POSTS FOR 2004

Pro-Choice

Politics344 words2 minutes to read

I’m 100% for women’s rights. I’m also 100% for human rights. I’m also 100% for the women’s right to choose. When it comes to not wanting kids, she can choose to not have sex, she can choose to use birth control, she can choose to make responsible choices.

People who are pro-abortion have chosen a very sly way to market their ideas. They call it “Pro-Choice”. Everyone wants to have a choice, right? I know I do. I like being able to choose my clothes, music, spouse, and all sorts of other things. It’s cool, right?

Then we hear on the news that those mean ol’ conservatives trying to take choices away from women, those mean ol’ rich white men. Whatever.

Like I said, I’m 100% for women’s rights. Women are equal to men in every way, and they absolutely have the right to be treated as such. But why are they allowed to take choices away from their kids? Pro-choice sounds awfully Anti-choice to me.

Isn’t it the liberals who pushed for civil and human rights a few decades ago in America? I absolutely believe in human rights. That includes the right to be born in the first place. Women are asking why anyone has the ability to take their rights away? I ask them the exact same question.

Why did my mom have the right to kill me? I know that for some, being pregnant is awfully inconvenient. But why do they wait until after-the-fact to think about the consequences?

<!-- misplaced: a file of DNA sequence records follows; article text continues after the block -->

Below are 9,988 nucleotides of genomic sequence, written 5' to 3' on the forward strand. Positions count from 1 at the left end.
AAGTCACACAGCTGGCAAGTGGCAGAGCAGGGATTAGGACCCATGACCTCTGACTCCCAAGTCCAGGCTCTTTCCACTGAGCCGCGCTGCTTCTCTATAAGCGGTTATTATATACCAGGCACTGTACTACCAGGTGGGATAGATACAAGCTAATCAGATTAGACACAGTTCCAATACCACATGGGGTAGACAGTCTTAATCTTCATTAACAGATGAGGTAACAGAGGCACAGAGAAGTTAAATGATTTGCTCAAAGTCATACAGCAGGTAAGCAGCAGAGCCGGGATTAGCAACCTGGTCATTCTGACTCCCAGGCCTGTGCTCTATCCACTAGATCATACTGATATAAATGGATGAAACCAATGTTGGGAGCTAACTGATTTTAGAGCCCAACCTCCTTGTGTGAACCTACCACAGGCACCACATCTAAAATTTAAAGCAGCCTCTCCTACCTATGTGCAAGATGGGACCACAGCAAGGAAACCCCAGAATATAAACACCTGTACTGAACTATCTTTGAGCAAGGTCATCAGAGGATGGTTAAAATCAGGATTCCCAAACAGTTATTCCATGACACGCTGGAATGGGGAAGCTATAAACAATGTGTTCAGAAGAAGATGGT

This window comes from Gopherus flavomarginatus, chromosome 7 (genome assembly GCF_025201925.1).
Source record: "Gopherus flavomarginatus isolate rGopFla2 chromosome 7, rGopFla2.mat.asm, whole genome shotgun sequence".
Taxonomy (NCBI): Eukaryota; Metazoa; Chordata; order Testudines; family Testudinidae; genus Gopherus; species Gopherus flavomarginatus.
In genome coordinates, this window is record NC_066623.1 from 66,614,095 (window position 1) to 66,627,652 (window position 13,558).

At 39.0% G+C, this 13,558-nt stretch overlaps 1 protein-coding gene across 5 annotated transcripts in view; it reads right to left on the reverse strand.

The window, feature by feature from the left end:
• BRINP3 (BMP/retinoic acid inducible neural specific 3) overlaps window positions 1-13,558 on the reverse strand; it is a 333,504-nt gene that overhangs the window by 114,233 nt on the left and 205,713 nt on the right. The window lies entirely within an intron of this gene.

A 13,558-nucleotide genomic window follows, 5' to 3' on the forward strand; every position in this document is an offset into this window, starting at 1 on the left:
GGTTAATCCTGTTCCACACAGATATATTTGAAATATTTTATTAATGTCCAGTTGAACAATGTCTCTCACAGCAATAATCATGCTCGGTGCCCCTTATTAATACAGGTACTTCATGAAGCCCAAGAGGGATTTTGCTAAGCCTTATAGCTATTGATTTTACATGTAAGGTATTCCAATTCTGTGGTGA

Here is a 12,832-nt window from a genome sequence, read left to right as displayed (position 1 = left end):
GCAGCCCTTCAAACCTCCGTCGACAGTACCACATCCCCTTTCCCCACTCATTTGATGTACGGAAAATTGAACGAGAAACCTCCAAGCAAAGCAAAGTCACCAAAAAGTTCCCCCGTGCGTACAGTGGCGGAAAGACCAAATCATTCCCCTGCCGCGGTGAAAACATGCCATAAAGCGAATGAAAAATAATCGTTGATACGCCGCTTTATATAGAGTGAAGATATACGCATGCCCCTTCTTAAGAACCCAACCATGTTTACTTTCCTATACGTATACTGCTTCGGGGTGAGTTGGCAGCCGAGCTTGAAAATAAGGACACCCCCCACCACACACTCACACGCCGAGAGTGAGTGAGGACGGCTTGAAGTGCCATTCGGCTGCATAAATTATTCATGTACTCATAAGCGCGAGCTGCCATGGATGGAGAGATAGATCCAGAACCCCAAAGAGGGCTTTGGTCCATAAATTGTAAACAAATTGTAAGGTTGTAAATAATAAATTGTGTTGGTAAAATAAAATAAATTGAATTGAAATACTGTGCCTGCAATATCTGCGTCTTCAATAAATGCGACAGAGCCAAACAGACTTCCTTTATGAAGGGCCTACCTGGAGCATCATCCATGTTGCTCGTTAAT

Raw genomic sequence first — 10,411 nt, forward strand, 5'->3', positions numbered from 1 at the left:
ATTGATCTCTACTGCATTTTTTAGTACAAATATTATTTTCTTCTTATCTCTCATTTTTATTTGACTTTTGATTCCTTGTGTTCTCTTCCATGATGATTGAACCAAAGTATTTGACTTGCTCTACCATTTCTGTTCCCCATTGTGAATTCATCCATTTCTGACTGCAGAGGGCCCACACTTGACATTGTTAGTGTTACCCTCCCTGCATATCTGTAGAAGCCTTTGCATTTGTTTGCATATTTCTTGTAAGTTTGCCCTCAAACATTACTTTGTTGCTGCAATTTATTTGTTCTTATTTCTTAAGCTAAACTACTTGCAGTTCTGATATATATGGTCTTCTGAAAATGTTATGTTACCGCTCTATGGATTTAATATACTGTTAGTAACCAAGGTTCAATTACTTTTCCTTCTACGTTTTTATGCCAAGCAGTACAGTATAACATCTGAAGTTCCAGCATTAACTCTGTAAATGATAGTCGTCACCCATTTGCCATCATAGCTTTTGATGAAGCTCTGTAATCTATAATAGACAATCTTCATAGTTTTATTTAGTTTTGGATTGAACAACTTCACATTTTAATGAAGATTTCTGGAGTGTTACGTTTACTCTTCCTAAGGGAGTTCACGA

Did you know that at 6 weeks, the child has every organ it will ever need to sustain life? Most women don’t even find out they they’re pregnant until then. Do you know what partial birth abortions are? Just a term for something? Perhaps it’s when they induce labor, and as the child is in the process of being born, they slit open the baby’s neck and suck the brains out with a miniature vacuum. Yummy. Anyone up for some tapioca pudding?

This is just one of the things that frusterate me.

Ryan Parman

Ryan Parman is an experienced Software/DevOps/Security engineer, currently living in Seattle. He is the creator of and , patented multifactor-authentication-as-a-service at , and came up with the idea of “serverless, event-driven, responsive functions in the cloud” while at AWS in 2010. Ryan's aptly-named blog, , is where he writes about ideas longer than . Ambivert. Curious. Not a coffee drinker.